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U.S. Senators Voice Concern Over Online University Purchase

Two U.S. senators have shared their concerns over the University of Arizona’s recently announced agreement to purchase a for-profit college and use it’s assets to bolster its online offerings.

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(TNS) — Two U.S. senators have shared their concerns over the University of Arizona’s agreement to purchase a for-profit college and use it’s assets to bolster its online offerings.

Sen. Dick Durbin, D-Illinois, and Sherrod Brown, D-Ohio, said in a letter to UA President Robert Robbins that the university must take steps to ensure students are not taken advantage of.

“Without clear protections for students built into this transaction by UA, its accreditors and the Department of Education, Arizona taxpayers risk becoming owners of a predatory for-profit college cloaked in the aura of your prestigious university,” the senators wrote.

The UA agreed to purchase Ashford University for $1 and add its assets — including the San Diego school’s 35,000 online students — to create the University of Arizona Global Campus. The new platform will be a separate nonprofit, fully online entity. It will serve as an expansion of the Global Campus, made up of 150 sites worldwide.

UA officials said the 18- to 22-year-old population makes up most of its students, but the deal would boost UA’s support for nontraditional and underrepresented students as well as its online offerings.

“It helps us to serve a population of students that are often left behind and those are individuals who may not have had the opportunity for whatever reason to go to a university out of their high school education,” said Robbins. “These are primarily working adults, and I am very excited and proud that the University of Arizona is going to serve this population of students.”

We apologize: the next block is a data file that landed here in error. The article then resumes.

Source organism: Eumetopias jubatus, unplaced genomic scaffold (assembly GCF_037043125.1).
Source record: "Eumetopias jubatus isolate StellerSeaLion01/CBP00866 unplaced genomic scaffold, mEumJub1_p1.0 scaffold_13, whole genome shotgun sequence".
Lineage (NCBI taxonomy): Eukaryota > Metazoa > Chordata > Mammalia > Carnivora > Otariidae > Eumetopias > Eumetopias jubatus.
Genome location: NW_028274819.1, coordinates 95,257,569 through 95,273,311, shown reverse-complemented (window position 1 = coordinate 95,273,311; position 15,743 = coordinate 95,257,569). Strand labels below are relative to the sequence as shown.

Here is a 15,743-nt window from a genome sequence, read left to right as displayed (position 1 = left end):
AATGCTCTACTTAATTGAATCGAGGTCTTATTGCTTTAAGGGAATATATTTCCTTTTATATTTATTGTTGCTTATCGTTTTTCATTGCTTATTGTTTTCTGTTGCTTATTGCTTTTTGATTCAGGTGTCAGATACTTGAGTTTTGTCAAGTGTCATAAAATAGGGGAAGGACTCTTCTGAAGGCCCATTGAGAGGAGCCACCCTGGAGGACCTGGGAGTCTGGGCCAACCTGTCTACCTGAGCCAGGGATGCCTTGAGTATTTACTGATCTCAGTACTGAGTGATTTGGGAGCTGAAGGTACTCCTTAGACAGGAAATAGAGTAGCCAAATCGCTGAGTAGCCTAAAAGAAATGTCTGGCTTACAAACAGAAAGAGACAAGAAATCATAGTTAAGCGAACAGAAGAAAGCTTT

Ashford’s owner, Zovio, which is an education technology services company, will pay $25 million annually for the first five years of a $225 million, 15-year agreement, according to an SEC filing. It will then pay $10 million annually to complete the contract before being up for a renewal.

The agreement also calls for Zovio to receive annual tuition revenue to the tune of 19.5% after the UA Global Campus covers its direct costs of operations.

Zovio providing its recruiting, student advising and financial aid counseling services is one of the points of concern for the senators due to the for-profit college being in legal trouble in recent history.

“The organization — and in some cases individuals — responsible for Ashford’s shameful record as a for-profit college are slated to continue to be responsible for a variety of key functions of the UA Global Campus — many of those the very functions for which Ashford was investigated and sued.”

Zovio, formerly known as Bridgepoint Education, is still facing a San Diego Supreme Court case set for April 2021. A suit was brought against the company by the state of California in 2017 for allegedly using its admissions office to make false promises regarding prospective students’ financial aid to get them to enroll.

Illegal debt collection practices were then used to get the struggling students to pay their bills, according to California Attorney General Xavier Becerra, who filed the lawsuit.